Third-World ´Condom Crisis´ a Sham, Pro-lifers Say
U.N. Population Fund Is Creating Demand, They Charge
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NEW YORK, FEB. 20, 2001 (Zenit.org).- The United Nations Population Fund is begging help from Western governments, claiming it faces a "condom crisis" in Third World nations.
But pro-life critics and Catholic activists call it a sham crisis manufactured by an agency that is dedicated to population control, the National Catholic Register reports.
The British and Dutch governments responded to the UNFPA appeal last fall, pledging $37 million and $39 million, respectively, the newspaper said (NCRegister.com).
But the "condom crisis" claim was dismissed as nonexistent by Austin Ruse, president of the New York-based Catholic Family and Human Rights Institute.
"They do this all the time," Ruse told the Register. "They claim they are just trying to keep up with the demand [for condoms], when they have created a demand by their promotion of contraception."
UNFPA denies the charge. Its press spokesman William Ryan replied, "If you go to countries with a high rate of HIV infection you will see it is really quite extraordinary to suggest this."
Clare Short, the international development secretary for the Labor government, said Britain would provide the money to help UNFPA cope with the increasing demand for safe contraceptives in the developing world.
Asked to justify the policy, Short replied in a written statement to the Register. "The rising demand for contraceptives in the developing world is encouraging," Short said. "It means that children are born by choice and are therefore more likely to thrive and also that the spread of HIV/AIDS is reduced."
Short added, "We are therefore doing all we can to make sure that this demand is met. The AIDS pandemic is spreading at an alarming rate, with up to a quarter of all adults infected in some African countries."
The British Department for International Development said the use of contraceptives around the world has grown dramatically in the last 35 years, up from 10% of couples to around 60% today.
But pro-life advocates charge that the surge in demand for condoms in developing countries is due to aggressive promotion by U.N. agencies, Western governments and pro-contraceptive nongovernmental organizations, the Register said.
U.N. watchdog Ruse said that the UNFPA "promotes abortion and contraception -- it forces countries to accept the full ‘reproductive rights’ package."
Ruse cited events in early 2000 in Nicaragua, where senior government officials charged that UNFPA representatives withheld $11 million in aid money until the government softened its opposition to contraceptive programs.
"Their program … was rejected by the government of Nicaragua and they withdrew all aid saying they had to accept reproductive rights or nothing," Ruse said. "They forced their way in."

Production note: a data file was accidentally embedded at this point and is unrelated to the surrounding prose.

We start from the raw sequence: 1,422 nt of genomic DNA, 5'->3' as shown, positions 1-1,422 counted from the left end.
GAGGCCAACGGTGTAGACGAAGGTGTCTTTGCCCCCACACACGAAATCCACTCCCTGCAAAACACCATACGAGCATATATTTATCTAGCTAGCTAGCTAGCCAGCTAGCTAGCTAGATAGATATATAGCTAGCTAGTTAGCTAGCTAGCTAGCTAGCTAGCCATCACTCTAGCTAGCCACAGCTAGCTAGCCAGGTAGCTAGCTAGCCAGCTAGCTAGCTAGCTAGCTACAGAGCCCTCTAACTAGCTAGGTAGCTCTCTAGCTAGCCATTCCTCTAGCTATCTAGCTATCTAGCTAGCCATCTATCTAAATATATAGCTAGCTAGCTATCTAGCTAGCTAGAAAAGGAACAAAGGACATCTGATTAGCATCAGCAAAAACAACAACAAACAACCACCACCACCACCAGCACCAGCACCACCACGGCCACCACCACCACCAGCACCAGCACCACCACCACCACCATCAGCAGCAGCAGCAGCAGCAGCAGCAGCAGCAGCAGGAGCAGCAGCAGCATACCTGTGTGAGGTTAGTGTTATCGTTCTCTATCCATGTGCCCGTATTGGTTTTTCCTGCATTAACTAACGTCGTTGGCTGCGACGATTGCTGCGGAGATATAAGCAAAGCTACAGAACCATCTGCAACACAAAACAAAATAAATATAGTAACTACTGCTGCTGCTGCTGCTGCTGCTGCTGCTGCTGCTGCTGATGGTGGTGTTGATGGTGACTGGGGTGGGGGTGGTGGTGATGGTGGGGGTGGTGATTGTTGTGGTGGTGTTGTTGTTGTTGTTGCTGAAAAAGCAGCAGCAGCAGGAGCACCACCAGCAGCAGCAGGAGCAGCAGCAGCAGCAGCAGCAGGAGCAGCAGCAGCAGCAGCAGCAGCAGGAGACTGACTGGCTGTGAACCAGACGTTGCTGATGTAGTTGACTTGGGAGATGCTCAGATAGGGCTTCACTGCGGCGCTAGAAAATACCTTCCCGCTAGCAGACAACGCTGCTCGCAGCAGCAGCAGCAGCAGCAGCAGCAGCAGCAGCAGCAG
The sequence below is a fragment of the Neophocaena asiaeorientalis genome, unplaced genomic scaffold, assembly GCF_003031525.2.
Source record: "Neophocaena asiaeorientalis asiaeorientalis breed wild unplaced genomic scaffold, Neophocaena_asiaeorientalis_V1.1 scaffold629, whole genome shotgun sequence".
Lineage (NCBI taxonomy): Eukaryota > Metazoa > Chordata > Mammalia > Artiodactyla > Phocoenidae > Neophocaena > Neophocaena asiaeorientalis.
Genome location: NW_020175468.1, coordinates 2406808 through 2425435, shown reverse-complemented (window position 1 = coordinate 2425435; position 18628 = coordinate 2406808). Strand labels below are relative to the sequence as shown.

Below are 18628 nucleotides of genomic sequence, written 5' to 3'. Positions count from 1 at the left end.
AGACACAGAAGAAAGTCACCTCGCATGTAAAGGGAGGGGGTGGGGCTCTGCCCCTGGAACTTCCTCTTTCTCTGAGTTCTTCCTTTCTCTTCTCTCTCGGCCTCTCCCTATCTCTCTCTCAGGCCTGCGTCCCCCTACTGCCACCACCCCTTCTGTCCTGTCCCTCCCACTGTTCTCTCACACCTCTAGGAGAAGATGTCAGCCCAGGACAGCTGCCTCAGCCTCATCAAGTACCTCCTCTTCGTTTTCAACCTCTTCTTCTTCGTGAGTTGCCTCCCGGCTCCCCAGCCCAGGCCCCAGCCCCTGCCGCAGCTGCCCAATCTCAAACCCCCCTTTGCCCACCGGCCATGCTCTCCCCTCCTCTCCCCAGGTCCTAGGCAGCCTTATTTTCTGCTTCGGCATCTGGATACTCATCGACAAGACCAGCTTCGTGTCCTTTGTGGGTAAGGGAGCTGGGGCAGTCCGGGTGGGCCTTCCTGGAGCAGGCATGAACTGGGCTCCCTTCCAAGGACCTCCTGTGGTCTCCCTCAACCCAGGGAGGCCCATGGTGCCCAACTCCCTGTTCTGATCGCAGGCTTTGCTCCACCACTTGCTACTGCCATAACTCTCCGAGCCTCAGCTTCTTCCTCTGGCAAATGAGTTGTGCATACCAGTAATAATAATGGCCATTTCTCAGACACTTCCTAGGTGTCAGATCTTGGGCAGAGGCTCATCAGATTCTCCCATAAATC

Ruse, who traveled to Kosovo in 1999 to research UNFPA’s alleged promotion of abortion and contraception there in the wake of the war with Serbia, told the Register, "They changed their story three times when asked about how they came to be involved in Kosovo. First we were told they were invited in. Next it was that they invited themselves and finally that they entered without permission."
UNFPA officials have consistently denied that they are engaged in the promotion of abortion.
But other observers insist that the U.N. agency is becoming more open in its promotion of "reproductive rights" and "reproductive health," terms coined by pro-abortion activists who interpret them to include access to on-demand abortion.
Jim Vittitow, education director of the Virginia-based Population Research Institute, cited an interview published by the U.N. Foundation’s U.N. Wire news service last year with outgoing UNFPA Executive Director Nafis Sadik. Sadik said that she had been very successful at changing policies around the globe in areas of reproductive health, population issues, and family planning. Sadik led the UNFPA for 14 years.
Father Thomas Euteneuer, the president of Human Life International, counters that the UNFPA’s pro-contraceptive policies are actually destroying developing countries -- morally, physically and economically.
"The UNFPA, in soliciting funds for its campaign to distribute contraceptives in the third world, is committing a tri-fold sin," Father Euteneuer told the Register.
"They are introducing the sin of contraception and its denial of God’s plan for love and the family; they are force-feeding the culture of death and its inevitable products -- disease, immorality, promiscuity, abortion, and the dissolution of the family -- to uneducated, unsophisticated and innocent people; and they are robbing these countries of their single most important resource -- people."
Added Father Euteneuer, "This is what Pope John Paul II aptly calls ´contraceptive imperialism.´"